“In taking up the topic of ethics and narrative inquiry, The Narrative Study of Lives rightfully establishes itself as the site where the most critical theoretical, methodological, and interpretive work on narrative in the human disciplines is now occurring. The editor and the contributors to this volume are to be thanked for their deeply probing, forward-looking analyses of the ethical problems that arise when researchers produce narratives about persons with whom close personal relationships have been formed.” --Norman K. Denzin, University of Illinois, Urbana-Champaign “All of us who work with life-history narratives are grateful to Dr. Josselson and her colleagues for moving us step-by-step toward a discipline with definable ethics and methodology, and at the same time holding up for us the incredible diversity of ...
Chapter 4: Personal Vulnerability and Interpretive Authority in Narrative Research
Personal Vulnerability and Interpretive Authority in Narrative Research
All research based on in-depth interviews raises ethical and process issues, but narrative research demands that we pay special attention to participants’ vulnerability and analysts’ interpretive authority.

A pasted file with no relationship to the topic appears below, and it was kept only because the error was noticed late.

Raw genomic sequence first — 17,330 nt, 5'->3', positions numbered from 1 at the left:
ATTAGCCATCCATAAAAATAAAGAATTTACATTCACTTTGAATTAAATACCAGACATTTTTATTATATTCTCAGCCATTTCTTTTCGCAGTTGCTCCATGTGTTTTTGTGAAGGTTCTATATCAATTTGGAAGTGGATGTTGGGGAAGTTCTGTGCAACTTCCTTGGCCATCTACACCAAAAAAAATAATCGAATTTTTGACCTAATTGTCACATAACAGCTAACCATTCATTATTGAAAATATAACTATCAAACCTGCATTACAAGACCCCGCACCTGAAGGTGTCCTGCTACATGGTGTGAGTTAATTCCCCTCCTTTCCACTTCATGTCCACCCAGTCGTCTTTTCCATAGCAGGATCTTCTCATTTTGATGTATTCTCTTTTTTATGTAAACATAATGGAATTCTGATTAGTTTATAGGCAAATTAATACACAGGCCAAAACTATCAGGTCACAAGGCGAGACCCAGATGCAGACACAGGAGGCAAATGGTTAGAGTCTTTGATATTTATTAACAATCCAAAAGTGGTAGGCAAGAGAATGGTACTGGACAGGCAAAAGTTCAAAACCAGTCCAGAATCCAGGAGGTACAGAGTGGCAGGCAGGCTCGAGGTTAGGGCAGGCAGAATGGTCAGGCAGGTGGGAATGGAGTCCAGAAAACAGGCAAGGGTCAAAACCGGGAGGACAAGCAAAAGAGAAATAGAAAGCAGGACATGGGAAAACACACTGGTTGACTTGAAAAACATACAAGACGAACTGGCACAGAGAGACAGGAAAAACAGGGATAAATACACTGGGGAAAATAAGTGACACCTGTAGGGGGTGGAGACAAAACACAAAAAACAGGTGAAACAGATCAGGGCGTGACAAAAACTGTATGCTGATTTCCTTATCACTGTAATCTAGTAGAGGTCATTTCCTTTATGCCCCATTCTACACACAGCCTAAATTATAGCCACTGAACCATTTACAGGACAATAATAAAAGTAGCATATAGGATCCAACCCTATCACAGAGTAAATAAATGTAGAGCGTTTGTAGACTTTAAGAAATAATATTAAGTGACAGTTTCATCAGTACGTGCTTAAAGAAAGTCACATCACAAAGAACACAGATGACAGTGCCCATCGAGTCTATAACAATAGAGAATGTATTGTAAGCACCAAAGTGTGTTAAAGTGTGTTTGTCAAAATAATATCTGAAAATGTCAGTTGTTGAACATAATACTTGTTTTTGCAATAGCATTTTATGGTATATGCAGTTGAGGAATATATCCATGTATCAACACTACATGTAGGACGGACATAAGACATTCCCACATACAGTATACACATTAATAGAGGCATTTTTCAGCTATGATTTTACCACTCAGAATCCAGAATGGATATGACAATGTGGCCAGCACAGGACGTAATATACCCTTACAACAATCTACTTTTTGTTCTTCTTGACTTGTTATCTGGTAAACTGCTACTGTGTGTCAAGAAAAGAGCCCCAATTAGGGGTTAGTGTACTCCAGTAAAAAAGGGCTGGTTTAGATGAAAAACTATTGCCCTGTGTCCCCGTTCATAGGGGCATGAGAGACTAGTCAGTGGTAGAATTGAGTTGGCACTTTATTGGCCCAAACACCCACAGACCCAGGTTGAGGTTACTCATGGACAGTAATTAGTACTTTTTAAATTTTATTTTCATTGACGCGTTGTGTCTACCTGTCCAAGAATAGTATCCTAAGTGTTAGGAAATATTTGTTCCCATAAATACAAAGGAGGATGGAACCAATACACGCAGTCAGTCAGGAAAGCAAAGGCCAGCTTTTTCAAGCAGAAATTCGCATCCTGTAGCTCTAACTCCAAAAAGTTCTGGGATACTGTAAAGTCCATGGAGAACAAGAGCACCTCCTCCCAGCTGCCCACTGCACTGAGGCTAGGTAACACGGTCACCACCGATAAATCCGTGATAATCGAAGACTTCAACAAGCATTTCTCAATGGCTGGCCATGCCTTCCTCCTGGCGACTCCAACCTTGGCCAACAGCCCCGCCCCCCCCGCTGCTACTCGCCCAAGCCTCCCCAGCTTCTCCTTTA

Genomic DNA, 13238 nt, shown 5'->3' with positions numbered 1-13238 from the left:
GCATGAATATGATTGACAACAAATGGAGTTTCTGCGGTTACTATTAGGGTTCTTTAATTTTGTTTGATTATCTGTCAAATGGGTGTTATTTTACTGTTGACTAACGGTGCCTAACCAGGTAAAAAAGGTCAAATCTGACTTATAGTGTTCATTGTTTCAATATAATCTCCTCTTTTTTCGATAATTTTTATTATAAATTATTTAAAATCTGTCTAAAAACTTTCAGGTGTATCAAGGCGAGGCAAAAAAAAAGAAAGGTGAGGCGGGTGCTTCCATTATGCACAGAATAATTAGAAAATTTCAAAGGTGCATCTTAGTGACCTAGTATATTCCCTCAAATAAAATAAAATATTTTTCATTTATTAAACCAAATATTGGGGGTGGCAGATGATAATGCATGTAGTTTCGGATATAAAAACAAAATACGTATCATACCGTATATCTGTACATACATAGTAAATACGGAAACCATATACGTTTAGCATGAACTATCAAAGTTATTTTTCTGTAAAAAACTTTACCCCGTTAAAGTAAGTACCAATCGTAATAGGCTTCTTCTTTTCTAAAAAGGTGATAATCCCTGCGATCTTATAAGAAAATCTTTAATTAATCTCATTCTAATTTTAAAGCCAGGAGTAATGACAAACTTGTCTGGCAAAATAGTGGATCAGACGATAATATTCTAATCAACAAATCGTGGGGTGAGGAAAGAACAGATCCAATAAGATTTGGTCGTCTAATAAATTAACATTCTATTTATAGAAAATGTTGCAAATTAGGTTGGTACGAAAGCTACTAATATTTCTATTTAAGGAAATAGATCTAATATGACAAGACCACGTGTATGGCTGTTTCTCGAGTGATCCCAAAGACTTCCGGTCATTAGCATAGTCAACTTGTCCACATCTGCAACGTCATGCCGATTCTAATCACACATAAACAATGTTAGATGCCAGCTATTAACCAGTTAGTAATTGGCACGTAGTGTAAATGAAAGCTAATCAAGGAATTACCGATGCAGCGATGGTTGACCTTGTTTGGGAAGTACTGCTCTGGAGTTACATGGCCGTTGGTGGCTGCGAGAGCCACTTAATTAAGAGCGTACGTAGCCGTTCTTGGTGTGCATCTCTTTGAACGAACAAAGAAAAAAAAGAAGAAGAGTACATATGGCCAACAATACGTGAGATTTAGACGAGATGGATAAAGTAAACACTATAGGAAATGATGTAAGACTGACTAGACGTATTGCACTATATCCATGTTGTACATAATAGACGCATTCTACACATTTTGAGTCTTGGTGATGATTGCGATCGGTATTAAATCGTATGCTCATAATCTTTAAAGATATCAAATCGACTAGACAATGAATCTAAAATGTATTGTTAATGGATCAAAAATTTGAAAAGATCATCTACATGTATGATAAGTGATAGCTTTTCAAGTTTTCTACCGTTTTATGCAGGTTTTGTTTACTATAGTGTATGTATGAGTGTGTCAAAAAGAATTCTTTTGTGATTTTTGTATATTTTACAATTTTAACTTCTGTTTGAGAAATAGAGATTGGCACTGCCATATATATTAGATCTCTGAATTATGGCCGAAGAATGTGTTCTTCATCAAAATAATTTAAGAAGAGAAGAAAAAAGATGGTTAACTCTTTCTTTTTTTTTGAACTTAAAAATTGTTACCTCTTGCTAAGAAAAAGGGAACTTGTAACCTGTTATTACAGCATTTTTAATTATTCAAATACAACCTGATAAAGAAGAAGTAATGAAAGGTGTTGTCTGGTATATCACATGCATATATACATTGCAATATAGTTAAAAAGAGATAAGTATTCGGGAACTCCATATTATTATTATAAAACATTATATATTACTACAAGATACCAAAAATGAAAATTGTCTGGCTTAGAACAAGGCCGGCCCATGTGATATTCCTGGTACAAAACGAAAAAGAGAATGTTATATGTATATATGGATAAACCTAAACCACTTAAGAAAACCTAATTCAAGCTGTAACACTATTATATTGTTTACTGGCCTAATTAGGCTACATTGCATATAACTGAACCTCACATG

Sociologists who use methods of narrative analysis to interpret in-depth interviews focus on how individuals’ stories embody general cultural processes or phenomena. We often select a small group of stories from a larger collection to serve as examples of the processes we want to study, and in our writing, we present those examples fully to demonstrate the relationship between specific stories and the cultural context. Thus research participants easily recognize themselves in our texts and readers who know them may recognize them, too, ...